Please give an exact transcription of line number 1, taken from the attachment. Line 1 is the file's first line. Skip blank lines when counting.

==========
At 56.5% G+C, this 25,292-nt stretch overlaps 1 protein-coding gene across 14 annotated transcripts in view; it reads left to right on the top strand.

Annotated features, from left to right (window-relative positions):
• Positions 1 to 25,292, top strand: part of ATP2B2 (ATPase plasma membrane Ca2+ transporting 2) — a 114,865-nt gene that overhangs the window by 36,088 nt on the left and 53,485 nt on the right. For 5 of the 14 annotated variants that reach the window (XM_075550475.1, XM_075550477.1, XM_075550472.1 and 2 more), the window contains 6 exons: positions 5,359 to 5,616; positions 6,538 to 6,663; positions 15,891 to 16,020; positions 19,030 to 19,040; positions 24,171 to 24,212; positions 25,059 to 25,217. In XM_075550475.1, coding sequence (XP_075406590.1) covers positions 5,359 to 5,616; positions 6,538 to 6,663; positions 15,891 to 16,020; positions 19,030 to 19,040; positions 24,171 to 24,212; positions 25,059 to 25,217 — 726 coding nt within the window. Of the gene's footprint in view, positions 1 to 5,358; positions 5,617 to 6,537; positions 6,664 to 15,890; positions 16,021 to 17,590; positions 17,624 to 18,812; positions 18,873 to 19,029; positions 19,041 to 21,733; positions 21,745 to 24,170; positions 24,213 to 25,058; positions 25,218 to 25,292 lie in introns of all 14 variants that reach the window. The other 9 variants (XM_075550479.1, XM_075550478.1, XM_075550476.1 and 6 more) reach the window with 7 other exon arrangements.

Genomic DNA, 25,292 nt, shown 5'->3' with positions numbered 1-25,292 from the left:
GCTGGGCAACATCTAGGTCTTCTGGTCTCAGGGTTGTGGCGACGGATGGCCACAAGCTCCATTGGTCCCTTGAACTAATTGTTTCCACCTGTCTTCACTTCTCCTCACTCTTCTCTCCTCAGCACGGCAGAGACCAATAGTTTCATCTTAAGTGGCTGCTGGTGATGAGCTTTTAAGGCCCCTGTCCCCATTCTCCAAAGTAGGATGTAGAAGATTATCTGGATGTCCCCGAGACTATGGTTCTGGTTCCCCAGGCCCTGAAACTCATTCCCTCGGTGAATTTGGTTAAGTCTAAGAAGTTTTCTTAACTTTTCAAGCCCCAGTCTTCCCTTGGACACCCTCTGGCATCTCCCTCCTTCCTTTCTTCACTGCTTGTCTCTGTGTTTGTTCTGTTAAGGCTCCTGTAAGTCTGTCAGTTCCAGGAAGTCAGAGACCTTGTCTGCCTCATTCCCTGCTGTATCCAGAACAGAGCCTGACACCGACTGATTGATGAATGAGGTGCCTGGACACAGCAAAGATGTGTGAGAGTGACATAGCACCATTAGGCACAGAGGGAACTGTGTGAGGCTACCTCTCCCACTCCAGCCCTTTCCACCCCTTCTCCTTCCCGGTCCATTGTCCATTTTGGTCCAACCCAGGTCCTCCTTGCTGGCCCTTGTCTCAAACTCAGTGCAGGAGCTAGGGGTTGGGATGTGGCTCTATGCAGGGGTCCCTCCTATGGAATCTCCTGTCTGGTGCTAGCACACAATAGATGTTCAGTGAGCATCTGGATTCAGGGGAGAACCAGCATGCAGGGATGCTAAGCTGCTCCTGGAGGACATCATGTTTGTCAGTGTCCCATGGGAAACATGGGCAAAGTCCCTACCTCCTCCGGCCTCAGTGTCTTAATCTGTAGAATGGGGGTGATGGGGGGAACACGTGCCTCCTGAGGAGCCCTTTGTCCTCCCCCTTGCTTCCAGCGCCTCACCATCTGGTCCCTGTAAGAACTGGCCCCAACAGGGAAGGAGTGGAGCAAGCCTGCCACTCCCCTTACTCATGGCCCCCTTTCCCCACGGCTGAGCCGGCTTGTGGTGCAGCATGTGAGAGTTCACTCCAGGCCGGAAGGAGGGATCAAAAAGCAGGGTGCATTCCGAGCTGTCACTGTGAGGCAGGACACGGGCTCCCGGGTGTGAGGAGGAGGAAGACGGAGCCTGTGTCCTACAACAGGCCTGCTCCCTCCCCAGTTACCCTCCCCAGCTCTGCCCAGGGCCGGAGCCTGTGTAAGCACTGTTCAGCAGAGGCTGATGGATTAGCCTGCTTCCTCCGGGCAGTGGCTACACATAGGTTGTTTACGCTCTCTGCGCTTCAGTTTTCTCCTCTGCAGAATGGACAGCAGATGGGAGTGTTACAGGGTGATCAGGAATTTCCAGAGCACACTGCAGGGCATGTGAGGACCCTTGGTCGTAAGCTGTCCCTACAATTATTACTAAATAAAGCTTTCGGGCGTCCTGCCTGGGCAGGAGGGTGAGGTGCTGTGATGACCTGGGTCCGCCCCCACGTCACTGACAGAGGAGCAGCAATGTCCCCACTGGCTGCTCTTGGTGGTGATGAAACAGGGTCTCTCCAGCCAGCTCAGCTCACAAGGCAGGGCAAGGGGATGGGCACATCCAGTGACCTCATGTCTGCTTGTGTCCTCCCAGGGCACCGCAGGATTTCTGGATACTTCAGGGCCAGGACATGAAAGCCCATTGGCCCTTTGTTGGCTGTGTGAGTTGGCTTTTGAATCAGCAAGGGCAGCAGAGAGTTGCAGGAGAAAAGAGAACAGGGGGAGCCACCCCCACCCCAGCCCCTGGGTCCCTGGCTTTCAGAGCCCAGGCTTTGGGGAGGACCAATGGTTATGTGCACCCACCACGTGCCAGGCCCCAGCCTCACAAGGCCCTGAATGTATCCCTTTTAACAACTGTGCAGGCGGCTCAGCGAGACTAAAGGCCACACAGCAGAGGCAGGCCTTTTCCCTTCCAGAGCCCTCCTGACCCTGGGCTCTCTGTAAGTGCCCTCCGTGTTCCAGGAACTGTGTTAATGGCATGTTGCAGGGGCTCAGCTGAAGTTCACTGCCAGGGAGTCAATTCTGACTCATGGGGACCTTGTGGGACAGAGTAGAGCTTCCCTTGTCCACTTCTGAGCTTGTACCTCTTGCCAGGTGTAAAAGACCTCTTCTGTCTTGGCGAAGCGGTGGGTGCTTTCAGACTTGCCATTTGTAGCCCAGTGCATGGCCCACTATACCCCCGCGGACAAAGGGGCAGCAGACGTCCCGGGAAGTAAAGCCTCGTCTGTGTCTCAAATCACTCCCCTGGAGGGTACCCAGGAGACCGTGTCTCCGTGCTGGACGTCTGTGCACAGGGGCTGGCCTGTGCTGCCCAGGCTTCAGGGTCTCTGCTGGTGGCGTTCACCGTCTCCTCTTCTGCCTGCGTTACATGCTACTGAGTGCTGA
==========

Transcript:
At 56.5% G+C, this 25,292-nt stretch overlaps 1 protein-coding gene across 14 annotated transcripts in view; it reads left to right on the top strand.